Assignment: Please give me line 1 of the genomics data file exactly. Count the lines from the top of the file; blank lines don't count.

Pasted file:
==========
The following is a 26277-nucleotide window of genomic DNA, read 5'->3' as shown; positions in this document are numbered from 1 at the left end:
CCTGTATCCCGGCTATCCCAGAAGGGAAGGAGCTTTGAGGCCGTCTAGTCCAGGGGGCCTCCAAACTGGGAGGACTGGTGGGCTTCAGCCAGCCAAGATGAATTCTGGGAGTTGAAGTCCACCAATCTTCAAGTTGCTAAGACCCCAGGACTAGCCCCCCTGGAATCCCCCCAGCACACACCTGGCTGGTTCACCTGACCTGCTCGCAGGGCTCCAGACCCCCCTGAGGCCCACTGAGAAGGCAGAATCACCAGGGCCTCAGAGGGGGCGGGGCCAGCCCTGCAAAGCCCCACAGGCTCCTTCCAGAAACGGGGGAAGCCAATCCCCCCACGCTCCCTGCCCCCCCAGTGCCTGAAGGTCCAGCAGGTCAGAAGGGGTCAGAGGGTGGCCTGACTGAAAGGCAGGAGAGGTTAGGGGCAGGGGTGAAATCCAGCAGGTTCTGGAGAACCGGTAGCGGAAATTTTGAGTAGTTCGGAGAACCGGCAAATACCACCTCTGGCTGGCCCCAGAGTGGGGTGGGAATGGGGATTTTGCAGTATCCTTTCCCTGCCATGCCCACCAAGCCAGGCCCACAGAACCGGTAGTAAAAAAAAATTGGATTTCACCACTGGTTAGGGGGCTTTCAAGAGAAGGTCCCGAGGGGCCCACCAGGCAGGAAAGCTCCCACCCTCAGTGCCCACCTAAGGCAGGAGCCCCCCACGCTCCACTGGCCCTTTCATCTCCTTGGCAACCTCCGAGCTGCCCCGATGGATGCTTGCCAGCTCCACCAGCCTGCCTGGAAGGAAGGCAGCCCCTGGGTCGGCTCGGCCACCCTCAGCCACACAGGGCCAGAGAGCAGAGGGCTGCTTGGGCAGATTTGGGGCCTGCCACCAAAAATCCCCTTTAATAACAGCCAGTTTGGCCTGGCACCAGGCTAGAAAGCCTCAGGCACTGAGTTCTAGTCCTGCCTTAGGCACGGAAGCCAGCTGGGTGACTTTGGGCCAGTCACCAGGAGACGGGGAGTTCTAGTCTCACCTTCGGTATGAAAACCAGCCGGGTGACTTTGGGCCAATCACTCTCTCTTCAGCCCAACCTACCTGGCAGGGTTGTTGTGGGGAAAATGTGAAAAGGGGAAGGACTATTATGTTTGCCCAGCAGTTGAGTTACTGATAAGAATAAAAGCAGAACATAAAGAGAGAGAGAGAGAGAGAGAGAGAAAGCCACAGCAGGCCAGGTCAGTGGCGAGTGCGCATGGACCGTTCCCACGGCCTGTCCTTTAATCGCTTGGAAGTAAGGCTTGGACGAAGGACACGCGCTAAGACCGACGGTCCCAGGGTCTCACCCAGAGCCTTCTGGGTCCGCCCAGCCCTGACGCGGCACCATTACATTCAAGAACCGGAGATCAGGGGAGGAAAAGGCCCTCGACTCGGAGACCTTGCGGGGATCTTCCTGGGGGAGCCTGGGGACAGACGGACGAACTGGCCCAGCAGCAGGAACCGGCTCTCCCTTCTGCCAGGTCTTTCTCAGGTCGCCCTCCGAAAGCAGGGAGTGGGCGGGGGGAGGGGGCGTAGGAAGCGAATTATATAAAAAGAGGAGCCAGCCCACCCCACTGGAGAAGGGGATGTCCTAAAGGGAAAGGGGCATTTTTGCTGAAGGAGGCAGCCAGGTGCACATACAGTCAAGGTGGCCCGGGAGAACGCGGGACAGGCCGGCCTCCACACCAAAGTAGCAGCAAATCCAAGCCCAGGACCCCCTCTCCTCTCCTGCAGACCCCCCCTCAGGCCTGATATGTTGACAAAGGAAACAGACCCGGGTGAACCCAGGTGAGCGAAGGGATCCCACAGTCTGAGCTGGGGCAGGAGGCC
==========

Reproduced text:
The following is a 26277-nucleotide window of genomic DNA, read 5'->3' as shown; positions in this document are numbered from 1 at the left end: